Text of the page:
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Looking Ahead At Nuremberg’S Future Museum

Looking Ahead At Nuremberg’S Future Museum

Visitors Are Invited To Ponder Ethical Questions About What Lies Ahead For The Planet And Themselves

The Future Museum, an offshoot of Munich’s Deutsches Museum, opened its doors in September 2021, inviting the public to consider what lies ahead for our planet, its cities, and ourselves. The Nuremberg-based museum was several years in the making, with planning beginning in 2014 that included lengthy discussion of how to best address the thorny questions that concern our future.

“There was a lot of political discussion before opening,” says Sebastian Linstädt, press officer for Deutsches Museum Nürnberg. “But it’s absolutely the time to deal with such subjects. We have tremendous challenges to master.”

The museum is located in a historic district with views of the Pegnitz River; inside is an expansive, industrial space that extends over three floors, with exposed concrete serving as a backdrop for the innovations on display. The exhibition area spans 3,000 square meters and addresses five key themes: Work and Daily Life, Body and Mind, City System, Earth System, and Space and Time.

new Deutsches Museum
The exterior of the new Deutsches Museum, located in a historic district in Munich with views of the Pegnitz River.

Photo Credits: Ludwig Olah/Deutsches Museum

Many of these themes are presented via prototypes and encourage interaction. Take, for instance, the “Telemax plus” robot, in the Work and Daily Life section, which allows guests to use a robotic arm to attempt to defuse a bomb, or the model space station in the Space and Time exhibit, where visitors can experience what it’s like to steer a Mars rover. Other objects on display invite contemplation, like a huge globe that shows data on climate and air traffic.

Unifying these thematic areas is the question of the divide between science and fiction: Are the ideas explored by the exhibits feasible and already under way, or do they belong to the realm of fantasy? Is the line between the two always so clear? What would it be like if one of the futures envisioned by novels, film, and television—like the rise of artificial intelligence supplanting human beings—came to pass? To this end, some exhibits incorporate objects from beloved works of science fiction, like Star Trek’s “medical tricorder,” a scanning device used by characters in the series to diagnose illnesses. Aptly enough, at the museum’s opening, Bavaria’s Premier Markus Söder used a lightsaber to cut through the red ribbon.

Exhibits are also intended to provoke conversation about the ethical dimensions of possible scientific and technological advancements. The Future Museum asks visitors to consider, for instance, the morality of using “genetic scissors” to manipulate human DNA, and ponder how the cities of the future might accommodate growing populations.

A prototype of the car of the future.

Photo Credits: Daniel Karmann/Deutsches Museum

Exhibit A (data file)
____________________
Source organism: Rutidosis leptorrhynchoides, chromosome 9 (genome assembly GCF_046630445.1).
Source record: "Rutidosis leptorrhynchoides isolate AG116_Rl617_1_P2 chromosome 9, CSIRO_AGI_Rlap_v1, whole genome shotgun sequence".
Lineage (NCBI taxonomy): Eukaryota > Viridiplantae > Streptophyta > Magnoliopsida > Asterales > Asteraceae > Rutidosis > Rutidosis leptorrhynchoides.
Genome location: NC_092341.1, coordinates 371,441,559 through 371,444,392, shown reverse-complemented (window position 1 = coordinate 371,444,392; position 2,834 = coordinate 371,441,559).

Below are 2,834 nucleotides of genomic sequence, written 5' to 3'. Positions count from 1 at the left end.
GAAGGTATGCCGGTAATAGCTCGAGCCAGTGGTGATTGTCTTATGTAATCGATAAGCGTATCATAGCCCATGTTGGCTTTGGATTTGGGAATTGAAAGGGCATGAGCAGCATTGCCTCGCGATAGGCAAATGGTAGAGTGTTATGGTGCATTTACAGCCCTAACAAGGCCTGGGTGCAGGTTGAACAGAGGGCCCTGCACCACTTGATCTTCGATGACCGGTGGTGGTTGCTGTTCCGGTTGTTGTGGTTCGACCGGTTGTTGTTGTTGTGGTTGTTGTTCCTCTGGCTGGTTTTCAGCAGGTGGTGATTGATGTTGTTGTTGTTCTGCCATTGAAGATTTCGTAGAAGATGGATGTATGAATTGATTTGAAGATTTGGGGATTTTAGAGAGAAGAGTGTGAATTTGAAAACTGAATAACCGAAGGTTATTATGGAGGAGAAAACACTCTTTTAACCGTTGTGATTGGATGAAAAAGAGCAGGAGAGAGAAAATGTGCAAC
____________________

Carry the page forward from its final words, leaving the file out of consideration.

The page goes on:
A prototype of the car of the future

“We try to spark an ethical debate, by looking into how our ideas develop, and the movement between technology, research, and culture that inspires the economy,” Linstädt says.

Visitors are further challenged through an interactive game they can play as they move through the museum. They are given bracelets that allow them to “collect” the different technologies they encounter in the exhibits, but there’s a twist: They can take only 25 technologies with them into their personal future.

It’s not only a way to challenge guests to prioritize possible advancements, but also a method for letting the museum staff know which prototypes are the most interesting to the public. These insights will help to direct future exhibits and dialogues.

Another method of engagement comes via the “future communicators”—students who have been trained to interact with visitors on the museum’s many topics.

“It’s quite a unique thing for Germany—we encourage interaction and discussion right away,” Linstädt says.

The space’s structure further facilitates open discussion, via a central area called the forum that can accommodate meetings of hundreds of guests, where the museum will host talks.

And exhibits don’t shy away from the darker possible outcomes of human endeavor and our dependence on technology, delving into the ramifications of climate change, as well as presenting an interactive station that explores the effects of long periods of power failures on society—fitting for a museum whose opening was delayed by a pandemic that seemed straight out of science fiction.

a globe shows data on climate and air traffic.
A globe shows data on climate and air traffic.

Photo Credits: Ludwig Olah/Deutsches Museum

So far, many of the Future Museum’s visitors have been domestic, due to continuing travel restrictions. However, more international visitors are expected soon, and inclusivity is prioritized via apps that provide information about exhibits in several languages.

Openness as to what may lie ahead for humanity is key, as the museum continues to evolve.

“We don’t want to tell people how it’s going to be—there’s not only one possible future,” Linstädt says. “So we want to show visitors a range of possibilities, and make sure it’s their decision as individuals and as members of society what kinds of developments we want to have in the end.”

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